ARTERIOGRAPHIC EVIDENCE FOR A CHOLINERGIC DILATOR MECHANISM IN UTERINE HYPERAEMIA OF PREGNANCY IN THE GUINEA-PIG

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Summary.

Retrograde arteriography has been used to examine the effect of pregnancy on the diameters of the main uterine, internal iliac and inferior epigastric arteries in the guinea-pig. The diameters of the internal iliac and inferior epigastric arteries were not altered during gestation. By contrast, the diameter of the main uterine artery supplying a pregnant horn of the uterus increased in diameter to a mean value of 167% of its diameter in non-pregnancy. In cases of unilateral pregnancy, the uterine artery supplying the non-pregnant horn of the uterus was not increased in diameter. Administration of atropine (0·1 to 0·5 mg/kg) to animals in late pregnancy caused constriction of the enlarged uterine arteries to a mean value of 137% of their pre-pregnant diameter, but the diameters of the internal iliac and inferior epigastric arteries were not changed. In non-pregnant animals, the diameter of the uterine arteries was not affected by atropine. The results support previous evidence for an effector rôle of cholinergic vasodilator nerves in the production of uterine hyperaemia during pregnancy in the guinea-pig.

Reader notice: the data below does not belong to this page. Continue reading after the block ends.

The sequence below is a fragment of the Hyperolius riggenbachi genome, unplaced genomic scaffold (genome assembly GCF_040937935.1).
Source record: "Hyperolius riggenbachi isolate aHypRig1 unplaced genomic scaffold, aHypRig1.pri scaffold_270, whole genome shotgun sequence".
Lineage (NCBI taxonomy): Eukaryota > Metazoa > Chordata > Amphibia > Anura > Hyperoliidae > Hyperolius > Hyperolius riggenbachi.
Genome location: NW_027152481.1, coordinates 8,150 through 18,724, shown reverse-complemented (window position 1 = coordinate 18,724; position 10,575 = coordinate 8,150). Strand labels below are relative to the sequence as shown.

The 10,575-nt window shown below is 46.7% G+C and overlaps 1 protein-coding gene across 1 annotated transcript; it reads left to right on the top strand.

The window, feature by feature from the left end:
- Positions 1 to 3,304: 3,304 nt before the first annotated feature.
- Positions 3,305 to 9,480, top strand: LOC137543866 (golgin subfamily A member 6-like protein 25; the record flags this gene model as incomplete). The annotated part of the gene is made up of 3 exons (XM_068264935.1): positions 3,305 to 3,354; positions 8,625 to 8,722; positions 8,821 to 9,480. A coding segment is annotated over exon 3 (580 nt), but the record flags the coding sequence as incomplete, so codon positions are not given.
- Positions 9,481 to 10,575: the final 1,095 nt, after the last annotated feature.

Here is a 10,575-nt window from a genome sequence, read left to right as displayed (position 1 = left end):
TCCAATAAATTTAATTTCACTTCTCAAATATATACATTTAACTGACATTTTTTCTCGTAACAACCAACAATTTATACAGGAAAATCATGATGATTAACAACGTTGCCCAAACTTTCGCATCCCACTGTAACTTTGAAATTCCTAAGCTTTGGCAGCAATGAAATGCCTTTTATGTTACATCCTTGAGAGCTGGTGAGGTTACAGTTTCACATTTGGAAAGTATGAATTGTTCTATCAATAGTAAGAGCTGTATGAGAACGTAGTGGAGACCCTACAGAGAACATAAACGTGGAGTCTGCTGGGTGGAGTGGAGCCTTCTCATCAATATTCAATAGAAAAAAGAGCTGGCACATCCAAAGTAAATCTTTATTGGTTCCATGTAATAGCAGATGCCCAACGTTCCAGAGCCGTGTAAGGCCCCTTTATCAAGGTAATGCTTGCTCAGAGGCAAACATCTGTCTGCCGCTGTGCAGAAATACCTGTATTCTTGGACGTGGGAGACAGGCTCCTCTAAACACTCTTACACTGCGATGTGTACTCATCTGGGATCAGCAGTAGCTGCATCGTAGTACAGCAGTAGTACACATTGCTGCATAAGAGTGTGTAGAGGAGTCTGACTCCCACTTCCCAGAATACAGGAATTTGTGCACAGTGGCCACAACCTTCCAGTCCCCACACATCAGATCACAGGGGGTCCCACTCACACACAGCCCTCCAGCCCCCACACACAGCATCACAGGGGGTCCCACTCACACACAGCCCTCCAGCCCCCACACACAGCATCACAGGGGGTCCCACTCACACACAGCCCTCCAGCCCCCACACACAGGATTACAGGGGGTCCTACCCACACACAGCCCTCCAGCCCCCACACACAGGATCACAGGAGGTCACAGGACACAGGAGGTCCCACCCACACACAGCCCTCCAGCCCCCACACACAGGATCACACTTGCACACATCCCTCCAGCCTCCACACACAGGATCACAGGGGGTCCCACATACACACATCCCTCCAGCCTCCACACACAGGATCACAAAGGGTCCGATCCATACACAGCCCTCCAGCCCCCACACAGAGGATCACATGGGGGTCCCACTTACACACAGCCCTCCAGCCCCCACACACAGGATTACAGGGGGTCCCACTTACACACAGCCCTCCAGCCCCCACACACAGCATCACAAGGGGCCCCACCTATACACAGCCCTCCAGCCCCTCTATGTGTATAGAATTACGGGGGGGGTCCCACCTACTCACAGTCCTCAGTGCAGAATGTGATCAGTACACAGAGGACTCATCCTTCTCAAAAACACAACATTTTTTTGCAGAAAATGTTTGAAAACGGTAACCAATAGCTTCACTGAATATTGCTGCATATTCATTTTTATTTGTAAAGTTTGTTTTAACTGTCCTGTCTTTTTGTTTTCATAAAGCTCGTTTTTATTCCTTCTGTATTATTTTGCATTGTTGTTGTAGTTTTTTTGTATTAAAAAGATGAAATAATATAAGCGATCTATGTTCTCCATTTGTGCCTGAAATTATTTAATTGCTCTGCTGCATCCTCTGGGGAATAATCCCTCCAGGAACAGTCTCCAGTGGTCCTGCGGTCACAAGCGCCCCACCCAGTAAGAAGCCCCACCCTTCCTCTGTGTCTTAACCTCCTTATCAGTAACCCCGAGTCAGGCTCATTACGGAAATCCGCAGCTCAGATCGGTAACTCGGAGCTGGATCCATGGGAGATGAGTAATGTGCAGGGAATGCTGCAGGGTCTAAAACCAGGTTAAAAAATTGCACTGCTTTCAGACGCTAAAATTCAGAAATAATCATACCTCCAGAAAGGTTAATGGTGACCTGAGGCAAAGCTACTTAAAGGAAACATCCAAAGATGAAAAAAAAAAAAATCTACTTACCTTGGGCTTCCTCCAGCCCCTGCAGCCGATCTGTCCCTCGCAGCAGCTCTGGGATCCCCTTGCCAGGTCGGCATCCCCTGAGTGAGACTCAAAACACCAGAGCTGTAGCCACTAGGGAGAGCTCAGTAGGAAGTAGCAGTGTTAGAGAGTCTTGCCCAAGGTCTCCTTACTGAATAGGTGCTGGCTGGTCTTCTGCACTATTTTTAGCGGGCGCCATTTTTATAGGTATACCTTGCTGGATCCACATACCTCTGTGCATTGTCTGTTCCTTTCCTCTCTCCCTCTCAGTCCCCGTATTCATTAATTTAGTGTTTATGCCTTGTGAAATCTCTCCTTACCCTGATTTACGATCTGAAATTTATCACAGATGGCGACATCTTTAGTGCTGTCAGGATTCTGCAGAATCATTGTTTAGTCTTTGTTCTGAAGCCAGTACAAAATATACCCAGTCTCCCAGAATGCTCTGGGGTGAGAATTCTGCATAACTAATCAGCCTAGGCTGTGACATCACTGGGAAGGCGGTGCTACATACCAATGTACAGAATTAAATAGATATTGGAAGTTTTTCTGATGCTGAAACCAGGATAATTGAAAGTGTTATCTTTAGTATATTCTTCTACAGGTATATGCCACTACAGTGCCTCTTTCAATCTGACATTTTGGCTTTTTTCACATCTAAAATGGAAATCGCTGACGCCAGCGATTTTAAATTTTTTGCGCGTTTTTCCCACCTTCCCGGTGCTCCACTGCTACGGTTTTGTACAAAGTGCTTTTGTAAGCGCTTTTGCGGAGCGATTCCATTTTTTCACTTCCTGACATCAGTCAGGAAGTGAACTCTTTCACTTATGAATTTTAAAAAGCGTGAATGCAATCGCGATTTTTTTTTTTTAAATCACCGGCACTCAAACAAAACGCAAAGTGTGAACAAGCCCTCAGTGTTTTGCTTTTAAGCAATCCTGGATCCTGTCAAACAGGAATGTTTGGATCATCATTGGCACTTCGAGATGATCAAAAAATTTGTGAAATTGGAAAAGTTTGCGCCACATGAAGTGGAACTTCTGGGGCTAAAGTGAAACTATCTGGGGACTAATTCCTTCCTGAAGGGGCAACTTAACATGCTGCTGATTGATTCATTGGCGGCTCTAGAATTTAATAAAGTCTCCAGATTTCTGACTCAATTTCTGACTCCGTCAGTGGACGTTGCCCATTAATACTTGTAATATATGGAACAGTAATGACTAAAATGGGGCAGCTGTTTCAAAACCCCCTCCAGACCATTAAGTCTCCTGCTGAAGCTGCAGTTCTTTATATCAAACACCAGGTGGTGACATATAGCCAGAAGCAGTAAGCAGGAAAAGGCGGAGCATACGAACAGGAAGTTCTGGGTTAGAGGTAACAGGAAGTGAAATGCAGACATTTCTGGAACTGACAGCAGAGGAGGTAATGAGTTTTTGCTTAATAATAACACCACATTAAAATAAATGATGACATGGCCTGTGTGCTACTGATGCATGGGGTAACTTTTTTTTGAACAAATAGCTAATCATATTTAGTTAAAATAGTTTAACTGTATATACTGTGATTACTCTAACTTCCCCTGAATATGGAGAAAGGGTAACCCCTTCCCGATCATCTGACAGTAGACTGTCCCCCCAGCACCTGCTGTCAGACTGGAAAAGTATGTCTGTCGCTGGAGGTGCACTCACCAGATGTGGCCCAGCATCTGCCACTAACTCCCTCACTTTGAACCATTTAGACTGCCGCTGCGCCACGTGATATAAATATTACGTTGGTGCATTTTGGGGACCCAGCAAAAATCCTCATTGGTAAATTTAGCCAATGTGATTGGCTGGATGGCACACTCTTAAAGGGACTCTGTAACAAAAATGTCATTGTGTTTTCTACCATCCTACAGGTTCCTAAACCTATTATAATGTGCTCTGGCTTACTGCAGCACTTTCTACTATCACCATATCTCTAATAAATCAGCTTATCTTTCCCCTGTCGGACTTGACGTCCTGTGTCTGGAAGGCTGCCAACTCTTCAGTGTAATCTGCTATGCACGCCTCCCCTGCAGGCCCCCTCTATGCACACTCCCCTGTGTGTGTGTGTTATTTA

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     An official journal of

    Society for Reproduction and Fertility

 

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